CGHR Researchers on the Ground in KenyaAfrica Partners ResearchPublished July 18, 2011 at 17:09 2 Comments
FrontlineSMS:Radio is being developed and deployed in collaboration with the Centre of Governance and Human Rights (CGHR) at the University of Cambridge. This partnership represents a unique opportunity to gather evidence about how audiences interact with radio stations via SMS and how these interactions can affect their participation in public affairs. CGHR are utilising this opportunity to research whether and how innovations in Information and Communication Technologies (ICTs) are enriching citizen-led governance in Africa, in particular through the combination of radio and SMS.
Entitled, New Communications Technologies and Citizen-led Governance in Africa, the two-year CGHR research project is now well into its operative phase. Between July and September, CGHR’s research team will start conducting fieldwork in Kenya and Zambia to critically analyse how technology is being utilised on the ground. Working closely with local radio stations, the project will seek to capture how information flows through local networks and how new communication technologies, such as mobile phones, interact with older ones. It will also set out to analyse how the hybrid of mobile phones and the radio fit together in long term patterns of use of communication for political participation.
Dr Iginio Gagliardone is Cambridge CGHR’s post-doctoral Research Associate and this week he touched down in Nairobi to start gathering information on the ground. We asked him what his ambitions are for the project. “We are exploring how ICTs can become part of local networks and transform them from within,” he said, “We want to avoid using template approaches; looking for what is familiar and has already happened elsewhere, but for what is unique and emerges at the intersection between indigenous realities and global influences.”
The ability of mobile technology to interact with traditional media and forms of communication and organisation is fostering significant changes in the way people engage with public debate, access information and make claims. New, innovative applications for media are emerging in Africa that are not only relevant in Africa but across the entire world.
Iginio said, “What we seek to do with our research is to capture the contributions ICTs can provide to networks that characterise governance in Africa and help us to recognise the unique features of governance processes, where a multiplicity of actors often occupy the same socio-political spaces”
He continued, “The diffusion of new ICTs like mobile phones, hold great potential to affect governance in Africa. Their pervasiveness and ability to interact with existing means of communications, like radio, may allow individuals to organise themselves better and be in a position to obtain the services the state promises, but is often unable to deliver.”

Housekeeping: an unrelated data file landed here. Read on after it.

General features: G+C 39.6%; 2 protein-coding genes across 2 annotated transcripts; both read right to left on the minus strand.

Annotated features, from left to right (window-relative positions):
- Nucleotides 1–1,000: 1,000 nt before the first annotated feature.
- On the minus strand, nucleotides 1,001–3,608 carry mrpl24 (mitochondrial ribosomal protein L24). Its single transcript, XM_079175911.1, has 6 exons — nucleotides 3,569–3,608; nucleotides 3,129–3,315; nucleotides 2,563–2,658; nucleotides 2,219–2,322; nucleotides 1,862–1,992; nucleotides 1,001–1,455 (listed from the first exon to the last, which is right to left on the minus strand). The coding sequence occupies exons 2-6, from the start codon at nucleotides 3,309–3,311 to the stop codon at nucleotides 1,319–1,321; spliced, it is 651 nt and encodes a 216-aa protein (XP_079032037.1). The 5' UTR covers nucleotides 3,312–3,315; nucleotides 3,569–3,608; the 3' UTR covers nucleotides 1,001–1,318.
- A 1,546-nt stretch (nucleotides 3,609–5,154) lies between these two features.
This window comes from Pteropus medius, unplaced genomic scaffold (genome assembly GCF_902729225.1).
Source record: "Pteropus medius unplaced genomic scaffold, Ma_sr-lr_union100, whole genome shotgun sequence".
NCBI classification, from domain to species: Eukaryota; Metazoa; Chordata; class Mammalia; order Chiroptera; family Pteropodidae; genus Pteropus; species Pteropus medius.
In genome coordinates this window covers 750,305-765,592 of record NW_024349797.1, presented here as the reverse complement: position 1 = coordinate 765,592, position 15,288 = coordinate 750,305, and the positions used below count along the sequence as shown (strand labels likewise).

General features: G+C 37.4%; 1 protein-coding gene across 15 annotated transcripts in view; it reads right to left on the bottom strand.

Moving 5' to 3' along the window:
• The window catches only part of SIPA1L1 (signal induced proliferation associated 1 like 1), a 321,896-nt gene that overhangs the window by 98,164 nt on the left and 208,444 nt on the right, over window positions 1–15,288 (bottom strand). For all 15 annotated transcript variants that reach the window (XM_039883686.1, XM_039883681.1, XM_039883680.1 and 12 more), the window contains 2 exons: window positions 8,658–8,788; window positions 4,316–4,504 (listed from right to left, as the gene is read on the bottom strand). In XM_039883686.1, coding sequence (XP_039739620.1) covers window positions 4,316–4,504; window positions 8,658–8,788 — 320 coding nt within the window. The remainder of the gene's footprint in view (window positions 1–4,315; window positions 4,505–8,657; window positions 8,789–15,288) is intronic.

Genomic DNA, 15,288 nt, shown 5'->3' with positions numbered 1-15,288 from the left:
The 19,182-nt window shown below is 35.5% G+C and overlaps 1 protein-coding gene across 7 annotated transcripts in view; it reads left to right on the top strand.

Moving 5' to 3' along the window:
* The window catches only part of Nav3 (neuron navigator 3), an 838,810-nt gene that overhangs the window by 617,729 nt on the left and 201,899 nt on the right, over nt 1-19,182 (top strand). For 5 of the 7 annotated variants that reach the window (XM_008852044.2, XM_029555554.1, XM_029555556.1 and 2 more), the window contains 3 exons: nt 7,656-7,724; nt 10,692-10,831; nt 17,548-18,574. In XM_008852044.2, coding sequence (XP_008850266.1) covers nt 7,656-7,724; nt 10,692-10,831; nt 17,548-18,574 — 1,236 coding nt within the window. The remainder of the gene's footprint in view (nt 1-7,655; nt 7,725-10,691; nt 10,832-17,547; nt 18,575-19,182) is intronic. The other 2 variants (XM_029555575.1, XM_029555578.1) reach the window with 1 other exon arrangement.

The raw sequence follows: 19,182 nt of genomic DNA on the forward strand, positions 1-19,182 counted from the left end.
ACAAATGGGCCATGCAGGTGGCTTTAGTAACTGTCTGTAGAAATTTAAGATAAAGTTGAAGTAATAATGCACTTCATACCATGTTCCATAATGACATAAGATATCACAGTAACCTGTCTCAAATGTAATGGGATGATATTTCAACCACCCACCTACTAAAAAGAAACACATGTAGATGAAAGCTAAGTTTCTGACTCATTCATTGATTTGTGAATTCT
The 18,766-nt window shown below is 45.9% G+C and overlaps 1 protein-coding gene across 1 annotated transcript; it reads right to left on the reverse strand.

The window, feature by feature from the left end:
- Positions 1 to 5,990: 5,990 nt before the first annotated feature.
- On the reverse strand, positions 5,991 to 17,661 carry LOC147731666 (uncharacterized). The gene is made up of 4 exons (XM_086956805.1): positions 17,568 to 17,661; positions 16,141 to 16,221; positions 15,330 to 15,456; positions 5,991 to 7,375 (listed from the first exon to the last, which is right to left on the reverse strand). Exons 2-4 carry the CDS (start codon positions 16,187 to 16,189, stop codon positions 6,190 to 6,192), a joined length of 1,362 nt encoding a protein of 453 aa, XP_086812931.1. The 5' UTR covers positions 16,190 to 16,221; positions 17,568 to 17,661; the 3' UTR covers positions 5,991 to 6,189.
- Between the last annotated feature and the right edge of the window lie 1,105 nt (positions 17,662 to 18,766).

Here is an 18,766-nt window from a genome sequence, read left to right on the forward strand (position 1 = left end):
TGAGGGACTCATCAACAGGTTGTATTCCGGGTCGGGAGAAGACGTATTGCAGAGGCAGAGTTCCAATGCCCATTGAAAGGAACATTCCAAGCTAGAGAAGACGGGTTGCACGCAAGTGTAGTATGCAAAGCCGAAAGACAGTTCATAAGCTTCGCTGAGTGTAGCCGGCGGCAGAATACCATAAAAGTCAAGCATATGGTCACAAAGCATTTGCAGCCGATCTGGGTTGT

Iginio begins his tour by taking part in training on the use of FrontlineSMS, led by Internews, at Pamoja FM in Kibera. He will be in the field for the deployment of the new software over the summer 2011. By employing a combination of participatory techniques, an analysis of messages sent to and from stations, and the exploration of whether and how citizen-radio interactions have affected demands and access to public goods, Iginio will lead research which aims to answer critical questions about interaction between radio and their audiences.
Watch this space for updates from Iginio as he meets with radio stations and talks to radio audiences about the ways in which they take part in discussions which affect them.
For more information and where the framework and the preliminary research findings will be made available, please visit: http ://www . polis . cam . ac . uk/cghr/research_sms . html
Dr. Iginio Gagliardone
Dr. Gagliardone is a post-doctoral Research Associate on the New Communication Technologies and Citizen-led Governance in Africa research project at the CGHR. Iginio leads CGHR’s research into the capacity of new media and communication technologies to foster innovative forms of governance and political participation in Africa, working in collaboration with FrontlineSMS as well as local radio stations, media development organisations and research partners in Africa. Building from this pilot work, he will also help to shape CGHR’s longer-term research agenda in this increasingly important subject area.